“I always recommend that my clients take fish oil to help their skin from the inside out. After you shower, use a good moisturizer like Almond Oil. When you’re posing, the trick I tell my clients is to elongate your torso so it stretches the skin. You do this by sticking out your chest and arching your back to create an S-curve. I’ve seen both women with loose stomach skin and women with surgical scars win shows; if you have the best overall physique, you have the best physique.”
From experience, I can attest to the S-curve trick working to hiding that loose skin during the figure judging, but when you stand up straight off stage, whoop there it is again. And it really bugged me that when I did a push up my chest would go up but the skin from my stomach was still hanging out on the floor. Which brings us to option #2.
A non-surgical possibility is skin tightening, which uses laser beams to boost collagen production over three weekly procedures. The average cost for this is approximately $1,500. The downside is that it hurts and is only minimally effective if you have a lot of wobby skin. Sadly, this method was not successful for me.
Let me be clear here: Pregnancy, while difficult, is also the most incredible experience a woman can go through, and my kids are my greatest accomplishment, but that didn’t mean I wanted to have slack skin on my belly for the rest of my life as a reminder of the experience! My thought was, ‘the baby’s moved out of my womb and into the world, so the mom’s apron can exit my body as well.’ So I opted for surgery.
Apparently I wasn’t alone in my desire to have this procedure done. According to Staci Hix-Hernandez, MD, a plastic, reconstructive and cosmetic surgeon, mom, and fitness enthusiast, the mommy makeover is definitely on an upward trend, especially for bikini and figure competitors.
“These are typically women very dedicated to fitness and transforming their bodies. After all that hard work it can very disheartening to fall short. In many cases it not because of a lack of hard work, but because other influences kept them reaching their goal, be it prior surgery, pregnancy, extreme weight loss or a variety of other issues. That’s where I come in. I see women in a huge age range, anywhere from early 20’s to 70’s, struggling with concerns regarding their beasts and or abdomen.”
What Will People Think?
I wasn’t expecting to hear that women in their 70’s were still dealing with body issues. I will totally confess to worrying about what people would say about me for getting this done for my 40th birthday gift to myself. I pictured the scene at church, being encircled by angelic looking people with sad, sad faces saying aloud, “Dear Jesus, please pray for Lisa and her vanity issues.” And what would I say to my mom and kids? I almost talked myself into just doing nothing and resigning myself to the fact that I would be annoyed every time I stepped in the shower for the rest of my life.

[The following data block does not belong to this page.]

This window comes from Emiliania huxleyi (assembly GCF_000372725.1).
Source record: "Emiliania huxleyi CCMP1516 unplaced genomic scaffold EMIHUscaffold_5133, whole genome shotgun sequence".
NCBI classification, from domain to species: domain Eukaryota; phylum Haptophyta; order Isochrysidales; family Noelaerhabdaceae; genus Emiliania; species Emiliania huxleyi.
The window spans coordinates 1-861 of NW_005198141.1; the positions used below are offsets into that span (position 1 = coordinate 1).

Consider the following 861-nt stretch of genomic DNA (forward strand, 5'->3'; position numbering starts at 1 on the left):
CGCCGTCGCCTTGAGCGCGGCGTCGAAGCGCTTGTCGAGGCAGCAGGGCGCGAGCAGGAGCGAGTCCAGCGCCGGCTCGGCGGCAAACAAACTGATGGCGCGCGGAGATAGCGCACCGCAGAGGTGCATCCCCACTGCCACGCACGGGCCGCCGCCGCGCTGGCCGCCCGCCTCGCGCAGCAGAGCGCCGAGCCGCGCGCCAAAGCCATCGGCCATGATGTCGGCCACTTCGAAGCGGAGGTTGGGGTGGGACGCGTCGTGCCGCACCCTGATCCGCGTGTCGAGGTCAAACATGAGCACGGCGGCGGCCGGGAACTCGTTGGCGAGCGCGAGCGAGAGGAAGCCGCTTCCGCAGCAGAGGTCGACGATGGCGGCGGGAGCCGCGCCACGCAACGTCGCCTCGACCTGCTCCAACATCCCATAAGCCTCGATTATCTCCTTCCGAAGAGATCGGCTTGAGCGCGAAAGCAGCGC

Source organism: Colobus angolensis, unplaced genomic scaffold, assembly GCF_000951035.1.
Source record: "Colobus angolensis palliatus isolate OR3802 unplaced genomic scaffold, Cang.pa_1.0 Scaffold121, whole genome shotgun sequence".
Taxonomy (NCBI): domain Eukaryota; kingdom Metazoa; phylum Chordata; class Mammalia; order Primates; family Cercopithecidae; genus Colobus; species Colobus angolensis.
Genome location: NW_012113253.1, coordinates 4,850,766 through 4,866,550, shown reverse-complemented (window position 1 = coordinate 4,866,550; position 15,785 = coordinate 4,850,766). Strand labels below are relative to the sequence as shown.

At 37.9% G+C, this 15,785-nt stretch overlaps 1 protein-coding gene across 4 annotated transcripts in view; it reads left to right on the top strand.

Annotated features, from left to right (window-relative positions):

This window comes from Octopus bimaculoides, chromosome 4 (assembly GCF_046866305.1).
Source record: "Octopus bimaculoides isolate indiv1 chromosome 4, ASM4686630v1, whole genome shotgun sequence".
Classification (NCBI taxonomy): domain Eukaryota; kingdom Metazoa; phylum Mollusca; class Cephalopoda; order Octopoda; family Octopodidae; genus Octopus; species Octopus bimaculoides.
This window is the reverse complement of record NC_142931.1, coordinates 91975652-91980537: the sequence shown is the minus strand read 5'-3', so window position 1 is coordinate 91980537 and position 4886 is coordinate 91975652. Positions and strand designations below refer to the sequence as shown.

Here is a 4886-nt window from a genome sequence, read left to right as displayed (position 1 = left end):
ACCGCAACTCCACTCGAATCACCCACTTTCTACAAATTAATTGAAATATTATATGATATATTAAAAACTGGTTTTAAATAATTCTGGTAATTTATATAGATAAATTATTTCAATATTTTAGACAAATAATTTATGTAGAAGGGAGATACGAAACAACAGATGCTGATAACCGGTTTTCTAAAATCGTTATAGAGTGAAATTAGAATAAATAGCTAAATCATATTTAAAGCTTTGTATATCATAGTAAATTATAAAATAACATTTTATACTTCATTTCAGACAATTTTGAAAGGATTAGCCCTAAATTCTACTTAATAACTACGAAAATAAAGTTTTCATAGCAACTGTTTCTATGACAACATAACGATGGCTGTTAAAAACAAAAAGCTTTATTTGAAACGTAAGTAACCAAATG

But then I considered that you can’t live your life trying to please other people; you have to do what’s right for you. Plus I viewed complaining as a waste of time, and if you have the ability to fix something, then stop complaining and take action.
Here’s The Real Deal
I was only going to get the tummy tuck ($8,400) but when I found out there was a discount for doing the breast procedure at the same time (for a grand total of $10,700) and that this could be paid for over the course of 18 months through financing, I was like, “You had me at financing.”
It’s not the right choice for everyone, and there are risks involved, as with any surgery. It’s important to interview several board certified surgeons and it helps to get referrals from satisfied patients.
The procedure itself was about four hours at a hospital in out-patient surgery. As explained by Dr. Hix-Hernandez, “The healing process is a fairly set phenomenon, however lack of smoking, exercise and proper nutrition definitely helps. I do feel that a fit physique does help when recovering from the initial pain from surgery. These patients typically return to regular activity much faster.”
For me, the first week of recovery was the hardest. I had to drain the wound every few hours, which was pretty gross, and it hurt my stomach when I walked. Also, I had to explain to my kids that I wouldn’t be able to pick them up while I was healing. By the end of the week I was moving fairly normally and three weeks later I was allowed to do moderate exercise again.
Overall, I’m thrilled with the results. Don’t get me wrong: my stomach does not look like it did at 25, even with the surgery. I now have a thin scar that stretches from hip to hip, but at least my stomach no longer looks like a shar pei dog, which gives me a lot more confidence when I compete on stage or take my kids to the beach.